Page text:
The Mobile City Council on Tuesday approved funding the county soccer complex project with $1.5 million from $3 million in capital funds originally set aside for park improvements.
Councilwoman Bess Rich introduced the amendment to the fiscal year 2015 budget, which was approved by a 5-2 vote.
Rich said she introduced the amendment because she had heard Mayor Sandy Stimpson talk about replacing grass soccer fields at Medal of Honor Park with turf fields.
She said she thought this was a better use of the capital money because the plan is to have three turf fields at the proposed complex.
Councilmen Joel Daves and John Williams voted against the amendment.
County Commission President Connie Hudson approached the City Council two weeks ago about possibly partnering to bring to fruition plans for a proposed soccer complex near the intersection of interstates 10 and 65.
The idea of helping to fund the complex, which would include 10 tournament soccer fields with a championship field gained traction with councilors, who believed it could be an economic development engine.
Councilman Fred Richardson said he supports the project and would give it between $1.5 and $2 million because he believes it would make money for the city.
“Once they open it up we’ll start making money,” Richardson said.
While the money could come out of a proposed $3 million in the capital fund reserved for park improvements, Richardson said the money to support the project could come out of other areas in Mayor Sandy Stimpson’s proposed budget.
“We have a strategic plan fund, a capital fund and convention center fund,” Richardson said. “We can take if from anywhere we want to take it from.”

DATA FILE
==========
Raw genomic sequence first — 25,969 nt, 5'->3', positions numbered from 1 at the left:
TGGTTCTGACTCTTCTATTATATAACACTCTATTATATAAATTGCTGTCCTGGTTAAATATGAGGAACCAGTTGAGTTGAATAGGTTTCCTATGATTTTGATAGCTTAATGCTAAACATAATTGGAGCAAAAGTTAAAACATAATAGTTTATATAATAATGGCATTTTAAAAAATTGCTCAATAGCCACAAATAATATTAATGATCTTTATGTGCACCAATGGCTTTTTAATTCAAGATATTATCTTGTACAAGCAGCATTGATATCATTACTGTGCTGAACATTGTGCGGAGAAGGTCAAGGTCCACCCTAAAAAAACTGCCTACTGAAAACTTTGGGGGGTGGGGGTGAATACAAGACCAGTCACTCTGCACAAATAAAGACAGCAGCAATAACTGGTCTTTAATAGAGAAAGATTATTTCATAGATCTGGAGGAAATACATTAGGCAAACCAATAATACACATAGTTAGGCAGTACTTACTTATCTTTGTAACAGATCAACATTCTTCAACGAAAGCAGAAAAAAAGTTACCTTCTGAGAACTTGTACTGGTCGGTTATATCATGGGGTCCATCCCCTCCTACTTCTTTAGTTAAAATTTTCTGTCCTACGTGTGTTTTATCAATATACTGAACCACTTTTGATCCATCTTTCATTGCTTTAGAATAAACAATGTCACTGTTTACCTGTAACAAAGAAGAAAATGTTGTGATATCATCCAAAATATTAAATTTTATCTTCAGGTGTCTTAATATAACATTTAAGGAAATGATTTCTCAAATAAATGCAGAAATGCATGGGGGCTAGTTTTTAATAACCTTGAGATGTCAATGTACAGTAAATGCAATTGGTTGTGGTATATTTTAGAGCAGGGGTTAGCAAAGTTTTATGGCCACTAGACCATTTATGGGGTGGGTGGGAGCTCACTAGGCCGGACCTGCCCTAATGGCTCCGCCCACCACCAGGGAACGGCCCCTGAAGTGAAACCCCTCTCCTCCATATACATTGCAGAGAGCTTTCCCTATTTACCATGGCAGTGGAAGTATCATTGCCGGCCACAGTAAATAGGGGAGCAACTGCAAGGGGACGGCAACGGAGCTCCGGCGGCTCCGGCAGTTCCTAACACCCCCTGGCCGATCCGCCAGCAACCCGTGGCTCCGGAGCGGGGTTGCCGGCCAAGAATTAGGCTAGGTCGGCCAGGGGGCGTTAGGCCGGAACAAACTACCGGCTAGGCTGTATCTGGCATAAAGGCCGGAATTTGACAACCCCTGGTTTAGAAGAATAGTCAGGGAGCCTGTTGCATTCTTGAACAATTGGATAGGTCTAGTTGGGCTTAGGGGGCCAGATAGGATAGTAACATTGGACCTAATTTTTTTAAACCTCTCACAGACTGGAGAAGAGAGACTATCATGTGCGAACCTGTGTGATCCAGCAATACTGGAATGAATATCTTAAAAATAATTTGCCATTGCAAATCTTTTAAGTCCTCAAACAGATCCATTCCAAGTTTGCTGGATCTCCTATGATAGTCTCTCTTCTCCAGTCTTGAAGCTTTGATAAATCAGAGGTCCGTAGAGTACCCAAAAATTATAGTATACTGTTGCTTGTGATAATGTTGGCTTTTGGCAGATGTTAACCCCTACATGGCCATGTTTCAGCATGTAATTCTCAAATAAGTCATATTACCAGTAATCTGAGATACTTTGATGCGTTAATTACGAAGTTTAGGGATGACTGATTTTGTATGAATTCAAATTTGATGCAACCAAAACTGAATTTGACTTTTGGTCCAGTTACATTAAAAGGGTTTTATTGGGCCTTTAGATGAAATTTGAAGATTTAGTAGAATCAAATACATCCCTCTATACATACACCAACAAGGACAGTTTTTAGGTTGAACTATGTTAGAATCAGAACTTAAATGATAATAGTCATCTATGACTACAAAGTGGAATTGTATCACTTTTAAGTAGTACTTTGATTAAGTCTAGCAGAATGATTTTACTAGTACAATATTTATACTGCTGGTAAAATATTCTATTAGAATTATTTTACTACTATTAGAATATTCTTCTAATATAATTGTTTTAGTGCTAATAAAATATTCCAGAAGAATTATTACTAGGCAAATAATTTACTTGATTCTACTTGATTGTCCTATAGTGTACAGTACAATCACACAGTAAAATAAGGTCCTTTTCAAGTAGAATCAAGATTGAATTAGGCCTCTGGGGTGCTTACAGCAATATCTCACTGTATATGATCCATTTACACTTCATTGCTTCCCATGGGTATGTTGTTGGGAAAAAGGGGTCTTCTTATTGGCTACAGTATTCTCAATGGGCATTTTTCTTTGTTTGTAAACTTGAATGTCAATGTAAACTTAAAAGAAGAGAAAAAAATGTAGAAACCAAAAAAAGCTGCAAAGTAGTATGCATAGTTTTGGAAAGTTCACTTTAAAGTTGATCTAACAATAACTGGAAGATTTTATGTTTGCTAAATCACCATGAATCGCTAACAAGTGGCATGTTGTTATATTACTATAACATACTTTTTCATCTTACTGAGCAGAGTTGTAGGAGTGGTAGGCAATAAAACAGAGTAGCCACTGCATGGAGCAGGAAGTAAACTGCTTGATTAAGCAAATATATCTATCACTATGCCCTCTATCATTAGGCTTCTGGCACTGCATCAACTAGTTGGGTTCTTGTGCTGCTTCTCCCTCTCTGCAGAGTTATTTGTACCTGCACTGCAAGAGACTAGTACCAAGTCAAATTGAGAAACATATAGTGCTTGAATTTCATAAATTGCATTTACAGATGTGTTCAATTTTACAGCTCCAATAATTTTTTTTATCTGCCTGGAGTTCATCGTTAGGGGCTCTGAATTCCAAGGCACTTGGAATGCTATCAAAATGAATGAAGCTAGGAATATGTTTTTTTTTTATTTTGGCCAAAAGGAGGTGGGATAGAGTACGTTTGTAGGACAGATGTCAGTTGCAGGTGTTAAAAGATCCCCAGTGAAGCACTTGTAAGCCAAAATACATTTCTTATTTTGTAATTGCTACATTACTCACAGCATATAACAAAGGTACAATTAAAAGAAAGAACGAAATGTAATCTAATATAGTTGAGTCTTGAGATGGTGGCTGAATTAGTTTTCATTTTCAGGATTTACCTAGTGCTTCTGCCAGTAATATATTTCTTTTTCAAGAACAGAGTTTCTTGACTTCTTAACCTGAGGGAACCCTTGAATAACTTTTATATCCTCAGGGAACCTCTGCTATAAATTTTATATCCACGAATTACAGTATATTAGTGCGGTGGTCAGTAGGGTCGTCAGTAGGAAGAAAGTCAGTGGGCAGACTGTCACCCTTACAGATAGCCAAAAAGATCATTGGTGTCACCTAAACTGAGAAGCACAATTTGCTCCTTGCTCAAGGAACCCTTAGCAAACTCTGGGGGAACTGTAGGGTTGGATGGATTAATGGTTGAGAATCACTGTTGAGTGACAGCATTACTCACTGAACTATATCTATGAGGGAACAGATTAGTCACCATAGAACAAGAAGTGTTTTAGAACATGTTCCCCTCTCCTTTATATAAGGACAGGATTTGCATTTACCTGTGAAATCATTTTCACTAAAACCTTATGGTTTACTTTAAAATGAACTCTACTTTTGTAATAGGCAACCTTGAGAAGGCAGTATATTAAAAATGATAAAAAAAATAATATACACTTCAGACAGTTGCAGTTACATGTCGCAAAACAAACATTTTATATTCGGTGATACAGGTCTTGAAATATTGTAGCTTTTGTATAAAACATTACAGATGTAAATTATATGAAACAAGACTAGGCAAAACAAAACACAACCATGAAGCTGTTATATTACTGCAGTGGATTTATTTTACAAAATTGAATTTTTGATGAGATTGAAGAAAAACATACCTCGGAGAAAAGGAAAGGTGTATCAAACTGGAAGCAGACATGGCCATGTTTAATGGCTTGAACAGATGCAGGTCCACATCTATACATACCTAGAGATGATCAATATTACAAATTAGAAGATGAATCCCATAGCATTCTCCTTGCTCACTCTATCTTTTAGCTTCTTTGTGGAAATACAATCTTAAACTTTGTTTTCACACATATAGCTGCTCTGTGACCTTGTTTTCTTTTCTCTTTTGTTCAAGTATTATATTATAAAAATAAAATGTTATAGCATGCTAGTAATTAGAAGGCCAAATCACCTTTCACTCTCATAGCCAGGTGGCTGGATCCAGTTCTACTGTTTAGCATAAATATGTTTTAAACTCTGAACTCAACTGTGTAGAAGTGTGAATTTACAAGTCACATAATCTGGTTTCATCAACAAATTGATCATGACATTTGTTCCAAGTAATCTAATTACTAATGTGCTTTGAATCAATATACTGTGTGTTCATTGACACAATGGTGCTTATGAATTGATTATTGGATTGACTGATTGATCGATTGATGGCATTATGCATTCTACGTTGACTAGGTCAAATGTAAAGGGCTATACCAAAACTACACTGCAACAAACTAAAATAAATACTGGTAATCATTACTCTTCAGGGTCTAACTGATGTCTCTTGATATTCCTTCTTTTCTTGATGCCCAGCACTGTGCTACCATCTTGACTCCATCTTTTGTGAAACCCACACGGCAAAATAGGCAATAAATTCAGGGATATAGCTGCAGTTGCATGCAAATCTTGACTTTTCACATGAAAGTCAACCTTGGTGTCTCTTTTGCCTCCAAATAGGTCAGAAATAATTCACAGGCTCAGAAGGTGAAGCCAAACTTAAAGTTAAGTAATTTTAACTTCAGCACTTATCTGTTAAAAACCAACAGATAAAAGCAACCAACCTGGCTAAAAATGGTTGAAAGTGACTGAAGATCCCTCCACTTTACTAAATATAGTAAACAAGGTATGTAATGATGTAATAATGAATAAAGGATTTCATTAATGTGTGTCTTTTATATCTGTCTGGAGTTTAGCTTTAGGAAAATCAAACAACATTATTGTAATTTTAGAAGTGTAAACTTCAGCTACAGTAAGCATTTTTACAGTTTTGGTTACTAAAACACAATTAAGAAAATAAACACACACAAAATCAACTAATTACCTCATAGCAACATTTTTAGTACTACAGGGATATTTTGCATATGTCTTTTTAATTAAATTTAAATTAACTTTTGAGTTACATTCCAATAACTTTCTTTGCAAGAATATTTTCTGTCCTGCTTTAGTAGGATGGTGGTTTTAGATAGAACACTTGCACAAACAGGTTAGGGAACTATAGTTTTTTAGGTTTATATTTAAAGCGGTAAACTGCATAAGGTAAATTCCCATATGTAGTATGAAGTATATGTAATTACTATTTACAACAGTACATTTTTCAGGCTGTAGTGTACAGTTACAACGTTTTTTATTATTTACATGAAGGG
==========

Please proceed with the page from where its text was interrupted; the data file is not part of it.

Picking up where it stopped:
In a letter delivered to councilors and Stimpson on Friday, Aug. 29 earlier this summer, Hudson wrote that Neel-Schafer Engineering would complete a report on cost estimates for the project by Nov. 10.
Some councilors said while they support the project, it might be a good idea to find out the estimated cost of it before committing money from the fiscal year 2015 budget.
Councilman Levon Manzie called the project a “win-win” and said feedback has been positive, but added that the costs are unknown. He said the money for support of the project would not necessarily need to come from parks money.
Councilman Joel Daves said while he supports the project and can see its benefits, he’s not ready to pull the trigger on funding until more is know about the costs associated with it.
“It’s too early to commit funds to the project without knowing more about it,” Daves said. “It doesn’t have to be decided now. We can address it after we pass the budget.”
Richardson disagreed, saying that while he hopes a decision to fund the project doesn’t get political, he doesn’t hold out much hope that Stimpson would put such a proposal on a future council agenda, after the proposed budget is approved.
“Once the budget is approved all we can hope for is that the mayor will put it on the agenda,” Richardson said. “The mayor has not shown a willingness to support the project. The council is going to have to do what it has to do.”